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Stan Lee drops $1-billion suit against Pow Entertainment

Stan Lee drops $1-billion suit against Pow Entertainment
Stan Lee attends the premiere of "Avengers: Infinity War" in Los Angeles. (Lionel Hahn / Abaca Press/TNS)

In the latest plot twist to his fraught personal saga, Stan Lee has dropped his $1-billion lawsuit against Pow Entertainment, the Los Angeles-based media outfit he co-founded in 2001 that was sold to a Hong Kong company last year.

The 95-year-old comic book legend behind Spider-Man and other Marvel superheroes said in a statement Monday that he was happy to put the dispute behind him.

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“The whole thing has been confusing to everyone, including myself and the fans, but I am now happy to be surrounded by those who want the best for me,” Lee said. “I am thrilled to put the lawsuit behind me, get back to business with my friends and colleagues at POW! and launch the next wave of amazing characters and stories!”

In the original suit, which was filed in May in L.A. Superior Court, Lee claimed that his business partners had sold the company under fraudulent circumstances. The suit alleged that Pow leaders took advantage of Lee’s emotionally distraught state after the death last year of his wife, Joan, to push the deal through.

Camsing International, the Hong Kong-based company that now controls Pow, said at the time that the accusations were “without merit” and questioned the motive of the complaint, saying it was “so preposterous that the company has to wonder whether Mr. Lee is personally behind this lawsuit."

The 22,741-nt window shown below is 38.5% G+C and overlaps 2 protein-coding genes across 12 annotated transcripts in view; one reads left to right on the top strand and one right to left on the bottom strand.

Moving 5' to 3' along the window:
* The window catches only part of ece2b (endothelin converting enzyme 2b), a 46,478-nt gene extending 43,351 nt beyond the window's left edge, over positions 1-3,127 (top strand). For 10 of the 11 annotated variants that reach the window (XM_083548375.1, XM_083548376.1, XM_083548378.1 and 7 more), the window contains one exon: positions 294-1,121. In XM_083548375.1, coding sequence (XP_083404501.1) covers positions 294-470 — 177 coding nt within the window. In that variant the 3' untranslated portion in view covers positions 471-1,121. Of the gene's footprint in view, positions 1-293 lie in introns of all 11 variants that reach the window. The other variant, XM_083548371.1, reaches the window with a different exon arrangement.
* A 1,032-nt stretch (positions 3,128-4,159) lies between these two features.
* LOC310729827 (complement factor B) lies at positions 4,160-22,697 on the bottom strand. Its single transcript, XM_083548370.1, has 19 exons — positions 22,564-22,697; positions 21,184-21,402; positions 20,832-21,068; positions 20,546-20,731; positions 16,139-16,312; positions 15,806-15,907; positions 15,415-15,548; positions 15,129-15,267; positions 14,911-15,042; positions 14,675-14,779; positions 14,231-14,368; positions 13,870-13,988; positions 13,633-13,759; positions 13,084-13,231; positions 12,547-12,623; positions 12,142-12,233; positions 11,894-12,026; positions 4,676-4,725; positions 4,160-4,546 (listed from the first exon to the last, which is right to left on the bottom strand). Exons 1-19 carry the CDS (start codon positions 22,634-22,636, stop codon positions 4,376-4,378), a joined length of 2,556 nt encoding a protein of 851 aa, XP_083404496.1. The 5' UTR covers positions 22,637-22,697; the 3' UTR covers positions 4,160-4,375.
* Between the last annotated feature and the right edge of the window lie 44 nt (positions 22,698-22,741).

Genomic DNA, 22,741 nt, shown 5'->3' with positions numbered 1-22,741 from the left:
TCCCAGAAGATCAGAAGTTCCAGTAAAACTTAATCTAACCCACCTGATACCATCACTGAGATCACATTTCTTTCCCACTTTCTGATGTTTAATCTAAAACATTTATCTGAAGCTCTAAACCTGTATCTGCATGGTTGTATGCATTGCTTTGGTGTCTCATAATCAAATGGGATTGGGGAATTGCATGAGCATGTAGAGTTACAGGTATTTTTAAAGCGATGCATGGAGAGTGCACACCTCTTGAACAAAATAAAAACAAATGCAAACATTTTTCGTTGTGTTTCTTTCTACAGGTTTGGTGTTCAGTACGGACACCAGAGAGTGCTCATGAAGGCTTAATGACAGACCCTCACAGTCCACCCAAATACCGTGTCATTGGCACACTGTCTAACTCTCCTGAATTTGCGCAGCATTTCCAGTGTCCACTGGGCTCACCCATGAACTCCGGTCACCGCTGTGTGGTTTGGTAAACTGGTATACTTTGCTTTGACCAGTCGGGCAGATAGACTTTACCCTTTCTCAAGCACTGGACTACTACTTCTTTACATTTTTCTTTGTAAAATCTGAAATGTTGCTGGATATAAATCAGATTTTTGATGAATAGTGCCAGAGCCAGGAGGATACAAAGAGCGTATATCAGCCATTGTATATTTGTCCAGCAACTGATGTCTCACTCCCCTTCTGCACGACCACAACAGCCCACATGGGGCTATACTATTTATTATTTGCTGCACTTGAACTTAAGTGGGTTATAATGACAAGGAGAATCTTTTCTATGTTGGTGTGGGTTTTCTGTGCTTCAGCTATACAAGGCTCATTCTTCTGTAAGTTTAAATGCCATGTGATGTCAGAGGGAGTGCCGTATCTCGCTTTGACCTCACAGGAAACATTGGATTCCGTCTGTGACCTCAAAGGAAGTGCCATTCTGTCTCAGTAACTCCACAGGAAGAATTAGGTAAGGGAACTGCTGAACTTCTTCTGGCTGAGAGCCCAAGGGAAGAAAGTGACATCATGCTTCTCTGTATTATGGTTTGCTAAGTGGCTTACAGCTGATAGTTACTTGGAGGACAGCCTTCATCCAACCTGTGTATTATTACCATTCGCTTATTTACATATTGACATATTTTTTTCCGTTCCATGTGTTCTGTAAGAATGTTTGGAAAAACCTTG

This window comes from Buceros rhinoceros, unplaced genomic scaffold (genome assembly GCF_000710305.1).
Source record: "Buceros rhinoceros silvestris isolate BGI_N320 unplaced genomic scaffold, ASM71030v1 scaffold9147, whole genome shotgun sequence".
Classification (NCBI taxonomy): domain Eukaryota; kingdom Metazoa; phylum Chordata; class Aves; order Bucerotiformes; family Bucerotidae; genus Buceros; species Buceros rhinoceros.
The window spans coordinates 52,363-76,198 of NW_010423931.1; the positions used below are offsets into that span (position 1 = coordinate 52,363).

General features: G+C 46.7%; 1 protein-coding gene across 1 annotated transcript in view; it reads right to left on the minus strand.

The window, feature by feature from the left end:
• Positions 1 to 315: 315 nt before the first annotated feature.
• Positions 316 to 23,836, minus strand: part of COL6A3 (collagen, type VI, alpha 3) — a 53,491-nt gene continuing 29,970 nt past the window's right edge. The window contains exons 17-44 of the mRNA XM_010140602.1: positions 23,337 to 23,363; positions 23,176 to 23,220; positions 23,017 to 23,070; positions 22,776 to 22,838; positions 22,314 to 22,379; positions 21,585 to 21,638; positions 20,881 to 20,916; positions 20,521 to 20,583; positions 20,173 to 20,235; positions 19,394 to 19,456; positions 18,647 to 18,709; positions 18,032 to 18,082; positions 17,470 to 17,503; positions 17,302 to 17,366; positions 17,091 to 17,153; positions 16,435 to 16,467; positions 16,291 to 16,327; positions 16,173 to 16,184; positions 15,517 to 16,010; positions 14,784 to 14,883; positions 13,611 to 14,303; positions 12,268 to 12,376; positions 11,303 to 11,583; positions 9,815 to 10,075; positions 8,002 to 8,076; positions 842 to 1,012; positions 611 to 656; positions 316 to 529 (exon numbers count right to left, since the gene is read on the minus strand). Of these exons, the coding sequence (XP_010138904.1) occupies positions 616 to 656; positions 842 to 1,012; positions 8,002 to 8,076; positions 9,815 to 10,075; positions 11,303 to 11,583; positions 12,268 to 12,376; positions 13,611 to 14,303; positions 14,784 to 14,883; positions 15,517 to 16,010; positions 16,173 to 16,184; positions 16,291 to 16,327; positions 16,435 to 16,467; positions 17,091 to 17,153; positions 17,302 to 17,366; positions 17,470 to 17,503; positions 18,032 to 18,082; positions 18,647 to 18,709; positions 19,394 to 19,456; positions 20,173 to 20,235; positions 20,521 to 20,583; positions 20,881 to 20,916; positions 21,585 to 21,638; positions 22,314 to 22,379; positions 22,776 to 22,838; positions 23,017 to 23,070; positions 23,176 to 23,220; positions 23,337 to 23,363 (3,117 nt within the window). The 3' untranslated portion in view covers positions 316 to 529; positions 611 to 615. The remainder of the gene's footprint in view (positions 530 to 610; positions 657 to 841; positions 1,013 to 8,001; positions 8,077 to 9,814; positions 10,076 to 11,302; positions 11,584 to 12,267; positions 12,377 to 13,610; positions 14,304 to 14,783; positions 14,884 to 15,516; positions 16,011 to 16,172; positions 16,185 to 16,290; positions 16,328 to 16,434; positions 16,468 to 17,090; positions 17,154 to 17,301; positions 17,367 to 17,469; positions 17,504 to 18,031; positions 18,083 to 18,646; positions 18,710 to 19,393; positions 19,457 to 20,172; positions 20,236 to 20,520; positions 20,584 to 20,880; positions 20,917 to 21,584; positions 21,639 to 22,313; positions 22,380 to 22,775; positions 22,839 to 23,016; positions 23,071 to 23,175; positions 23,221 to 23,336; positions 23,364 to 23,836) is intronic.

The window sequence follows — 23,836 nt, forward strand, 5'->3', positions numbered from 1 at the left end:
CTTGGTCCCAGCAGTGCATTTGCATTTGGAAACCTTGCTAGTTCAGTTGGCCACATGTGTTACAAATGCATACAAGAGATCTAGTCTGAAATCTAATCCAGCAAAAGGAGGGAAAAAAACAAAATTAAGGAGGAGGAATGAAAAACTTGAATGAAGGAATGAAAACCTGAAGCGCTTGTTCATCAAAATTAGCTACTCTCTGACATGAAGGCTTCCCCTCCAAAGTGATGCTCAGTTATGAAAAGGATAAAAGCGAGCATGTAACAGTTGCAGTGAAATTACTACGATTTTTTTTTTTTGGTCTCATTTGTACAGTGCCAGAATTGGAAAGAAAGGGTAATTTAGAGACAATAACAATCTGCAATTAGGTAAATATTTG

The dispute was part of a complex series of legal battles that has consumed Lee in recent months. His manager and caretaker, Keya Morgan, was recently arrested on suspicion of filing a false police report.

Last month, an L.A. judge appointed attorney Tom Lallas as Lee’s temporary guardian. But Lallas’ role is currently being contested by Morgan as well as attorney Kirk Schenck, who represents Lee’s daughter, J.C.

In recent months, Morgan and J.C. Lee have fought each other bitterly over access to Stan Lee.

Pow’s Chief Executive Shane Duffy said in a statement Monday that the company is planning to work with Lee again.

“We are ecstatic that this ill-founded lawsuit has been dismissed and we look forward to working with Stan again to develop and produce the great projects that were put on hold when the lawsuit was filed,” Duffy said. “We recently got together with Stan to discuss our path forward and we and Camsing are pleased with his overwhelmingly enthusiastic reaction.”

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